Tech support scams: what to watch out for in 2023

Leading proactive threat detection company ESET takes a look at how scammers try to help victims fix a problem on their computer that never really existed

ESET, a leading proactive threat detection company, analyzes fraud known as the “tech support scam” that offers people a fake technical support service seeking to “solve” non-existent problems. By using various social engineering strategies, these criminals successfully trick large numbers of people that there is a problem with a system, into handing over their money or sensitive data, such as passwords and financial details.

In the United States nearly 24,000 people reported losing nearly $348 million to tech support scams in 2021, representing a 137% increase in losses from the previous year, the FBI says. However, this would not capture the magnitude of the problem, since many victims are reluctant to file the corresponding complaint. Meanwhile, separate research by Microsoft in 2021 states that three-fifths of global consumers had encountered this type of scam in the previous 12 months and “one in six fell for it”, often losing money on the process.

“The silver lining to all of this is that this is a cybercrime that can be prevented with a good dose of user awareness. By detecting the early warning signs, people can avoid falling victim to this scheme, saving a lot of time, money and possibly tears in the process”, says Camilo Gutiérrez Amaya, Head of the ESET Latin America Research Laboratory.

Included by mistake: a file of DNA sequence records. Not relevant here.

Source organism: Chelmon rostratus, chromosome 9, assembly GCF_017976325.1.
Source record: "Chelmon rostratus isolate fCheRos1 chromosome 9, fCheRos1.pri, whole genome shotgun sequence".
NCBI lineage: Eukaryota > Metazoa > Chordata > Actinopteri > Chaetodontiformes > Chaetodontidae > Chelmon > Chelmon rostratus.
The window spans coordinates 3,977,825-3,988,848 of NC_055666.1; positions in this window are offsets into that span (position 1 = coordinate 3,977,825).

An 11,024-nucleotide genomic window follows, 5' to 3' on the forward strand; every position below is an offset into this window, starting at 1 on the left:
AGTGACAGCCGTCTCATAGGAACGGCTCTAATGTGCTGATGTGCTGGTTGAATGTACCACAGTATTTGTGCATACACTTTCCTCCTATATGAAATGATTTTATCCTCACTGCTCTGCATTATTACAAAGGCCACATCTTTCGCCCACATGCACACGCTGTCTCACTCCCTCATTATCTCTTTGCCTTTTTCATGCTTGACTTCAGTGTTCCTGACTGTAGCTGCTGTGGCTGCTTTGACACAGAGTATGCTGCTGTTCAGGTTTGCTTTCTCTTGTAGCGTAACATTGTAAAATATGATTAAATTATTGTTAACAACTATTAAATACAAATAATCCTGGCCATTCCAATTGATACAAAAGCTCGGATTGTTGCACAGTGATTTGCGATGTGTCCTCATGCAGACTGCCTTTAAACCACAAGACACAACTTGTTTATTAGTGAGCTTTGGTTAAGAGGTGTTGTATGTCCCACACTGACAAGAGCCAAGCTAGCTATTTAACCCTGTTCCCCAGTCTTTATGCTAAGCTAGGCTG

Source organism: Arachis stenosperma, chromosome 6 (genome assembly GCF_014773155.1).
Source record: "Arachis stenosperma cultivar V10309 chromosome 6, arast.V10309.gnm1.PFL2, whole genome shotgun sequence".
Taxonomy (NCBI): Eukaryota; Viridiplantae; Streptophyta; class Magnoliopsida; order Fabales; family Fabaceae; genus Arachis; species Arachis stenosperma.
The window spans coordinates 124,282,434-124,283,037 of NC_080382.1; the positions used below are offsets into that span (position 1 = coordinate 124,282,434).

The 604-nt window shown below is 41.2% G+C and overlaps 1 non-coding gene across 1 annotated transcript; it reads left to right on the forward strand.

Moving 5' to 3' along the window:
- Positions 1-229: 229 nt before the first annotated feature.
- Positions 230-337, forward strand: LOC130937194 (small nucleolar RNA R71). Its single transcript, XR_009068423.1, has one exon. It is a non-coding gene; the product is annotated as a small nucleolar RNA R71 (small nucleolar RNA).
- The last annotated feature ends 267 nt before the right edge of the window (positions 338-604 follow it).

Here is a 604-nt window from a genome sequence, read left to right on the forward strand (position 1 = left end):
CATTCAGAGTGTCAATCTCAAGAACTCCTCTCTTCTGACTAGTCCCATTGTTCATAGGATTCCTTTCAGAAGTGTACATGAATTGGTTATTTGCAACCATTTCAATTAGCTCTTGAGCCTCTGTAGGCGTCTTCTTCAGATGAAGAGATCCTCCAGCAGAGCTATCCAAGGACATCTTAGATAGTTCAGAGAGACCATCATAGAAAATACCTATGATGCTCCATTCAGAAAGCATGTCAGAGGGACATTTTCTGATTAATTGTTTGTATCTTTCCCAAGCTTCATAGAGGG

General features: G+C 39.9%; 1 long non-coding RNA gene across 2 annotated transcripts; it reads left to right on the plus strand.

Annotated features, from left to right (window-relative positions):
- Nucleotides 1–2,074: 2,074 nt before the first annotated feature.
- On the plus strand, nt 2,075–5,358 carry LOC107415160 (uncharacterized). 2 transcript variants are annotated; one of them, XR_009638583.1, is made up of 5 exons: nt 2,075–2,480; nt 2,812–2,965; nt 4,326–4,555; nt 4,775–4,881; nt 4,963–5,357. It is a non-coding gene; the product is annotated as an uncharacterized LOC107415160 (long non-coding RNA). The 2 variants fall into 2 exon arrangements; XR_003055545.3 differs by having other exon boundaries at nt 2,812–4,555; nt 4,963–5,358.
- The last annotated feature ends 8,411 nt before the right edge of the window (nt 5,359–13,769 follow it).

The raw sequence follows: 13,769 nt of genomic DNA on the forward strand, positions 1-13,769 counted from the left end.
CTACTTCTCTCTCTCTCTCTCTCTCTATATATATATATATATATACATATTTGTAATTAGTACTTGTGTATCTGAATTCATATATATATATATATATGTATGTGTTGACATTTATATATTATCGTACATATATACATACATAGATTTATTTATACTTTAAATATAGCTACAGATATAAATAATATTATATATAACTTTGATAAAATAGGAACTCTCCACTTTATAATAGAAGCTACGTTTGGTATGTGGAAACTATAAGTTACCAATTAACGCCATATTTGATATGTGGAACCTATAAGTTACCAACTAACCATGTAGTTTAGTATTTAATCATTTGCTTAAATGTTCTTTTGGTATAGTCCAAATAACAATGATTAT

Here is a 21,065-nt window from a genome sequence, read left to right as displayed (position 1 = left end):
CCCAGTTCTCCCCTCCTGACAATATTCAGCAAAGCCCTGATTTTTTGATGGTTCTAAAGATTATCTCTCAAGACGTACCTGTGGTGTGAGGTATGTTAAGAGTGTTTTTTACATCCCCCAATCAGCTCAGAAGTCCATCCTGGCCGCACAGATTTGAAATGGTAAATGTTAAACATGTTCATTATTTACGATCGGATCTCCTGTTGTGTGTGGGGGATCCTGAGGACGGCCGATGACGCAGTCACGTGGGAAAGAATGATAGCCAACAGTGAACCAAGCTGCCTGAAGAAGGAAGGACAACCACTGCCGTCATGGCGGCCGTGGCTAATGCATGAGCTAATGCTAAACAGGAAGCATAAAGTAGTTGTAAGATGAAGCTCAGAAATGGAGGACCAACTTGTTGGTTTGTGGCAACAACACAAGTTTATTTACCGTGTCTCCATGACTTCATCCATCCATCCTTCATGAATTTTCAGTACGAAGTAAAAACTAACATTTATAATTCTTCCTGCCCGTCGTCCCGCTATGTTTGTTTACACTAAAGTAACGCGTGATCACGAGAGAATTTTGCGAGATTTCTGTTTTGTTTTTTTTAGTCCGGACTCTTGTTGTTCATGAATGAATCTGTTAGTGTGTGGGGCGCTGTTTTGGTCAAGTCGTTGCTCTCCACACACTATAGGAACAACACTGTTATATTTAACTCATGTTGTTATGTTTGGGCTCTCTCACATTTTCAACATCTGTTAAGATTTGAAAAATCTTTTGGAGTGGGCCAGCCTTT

Tech support scams have evolved significantly over the past decade. The first cases involved cold calls from fake tech support agents who were usually based in India and claimed to work for Microsoft, Dell, Cisco, or another technology company, including well-known security vendors. In this way, scammers would call people out of the blue and, in a more or less random fashion, try to convince them that their computer had a problem that needed to be fixed immediately for a fee. The success of these attempts were largely based on finding victims with little knowledge of how computers really work, and came to be supported by websites and Facebook pages offering “help” to users of specific products.

Over time, deceptive ads, fake pop-ups, fake support websites, and attacks involving malware-like programs began to emerge. In this way, alerts were displayed on people’s computer screens trying to convince them that something was wrong with their machine. Scams became more sophisticated and took a turn: they began luring the victim into calling the scammer (often after visiting a shady website), instead of scammers cold-calling people in a largely random way.

With information from Press Release

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